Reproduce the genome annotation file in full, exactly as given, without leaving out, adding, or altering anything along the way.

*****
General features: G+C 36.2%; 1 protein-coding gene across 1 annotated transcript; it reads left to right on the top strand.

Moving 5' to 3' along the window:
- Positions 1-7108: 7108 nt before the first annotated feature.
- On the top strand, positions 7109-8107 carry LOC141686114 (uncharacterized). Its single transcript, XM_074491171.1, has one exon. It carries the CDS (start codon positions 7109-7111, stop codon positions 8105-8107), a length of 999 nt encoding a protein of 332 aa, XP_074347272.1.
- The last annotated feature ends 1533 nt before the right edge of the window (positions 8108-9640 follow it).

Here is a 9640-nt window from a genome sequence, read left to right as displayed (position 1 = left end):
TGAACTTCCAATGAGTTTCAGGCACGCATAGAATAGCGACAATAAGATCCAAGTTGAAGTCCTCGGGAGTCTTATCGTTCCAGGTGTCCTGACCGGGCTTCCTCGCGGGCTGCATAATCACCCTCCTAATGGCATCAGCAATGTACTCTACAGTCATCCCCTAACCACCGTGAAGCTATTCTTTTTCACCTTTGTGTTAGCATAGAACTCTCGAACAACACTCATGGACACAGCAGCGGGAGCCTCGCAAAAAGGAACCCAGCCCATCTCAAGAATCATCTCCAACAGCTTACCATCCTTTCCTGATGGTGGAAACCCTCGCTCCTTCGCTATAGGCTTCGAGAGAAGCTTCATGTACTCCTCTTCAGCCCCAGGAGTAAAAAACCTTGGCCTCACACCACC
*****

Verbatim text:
General features: G+C 36.2%; 1 protein-coding gene across 1 annotated transcript; it reads left to right on the top strand.

Moving 5' to 3' along the window:
- Positions 1-7108: 7108 nt before the first annotated feature.
- On the top strand, positions 7109-8107 carry LOC141686114 (uncharacterized). Its single transcript, XM_074491171.1, has one exon. It carries the CDS (start codon positions 7109-7111, stop codon positions 8105-8107), a length of 999 nt encoding a protein of 332 aa, XP_074347272.1.
- The last annotated feature ends 1533 nt before the right edge of the window (positions 8108-9640 follow it).

Here is a 9640-nt window from a genome sequence, read left to right as displayed (position 1 = left end):
TGAACTTCCAATGAGTTTCAGGCACGCATAGAATAGCGACAATAAGATCCAAGTTGAAGTCCTCGGGAGTCTTATCGTTCCAGGTGTCCTGACCGGGCTTCCTCGCGGGCTGCATAATCACCCTCCTAATGGCATCAGCAATGTACTCTACAGTCATCCCCTAACCACCGTGAAGCTATTCTTTTTCACCTTTGTGTTAGCATAGAACTCTCGAACAACACTCATGGACACAGCAGCGGGAGCCTCGCAAAAAGGAACCCAGCCCATCTCAAGAATCATCTCCAACAGCTTACCATCCTTTCCTGATGGTGGAAACCCTCGCTCCTTCGCTATAGGCTTCGAGAGAAGCTTCATGTACTCCTCTTCAGCCCCAGGAGTAAAAAACCTTGGCCTCACACCACC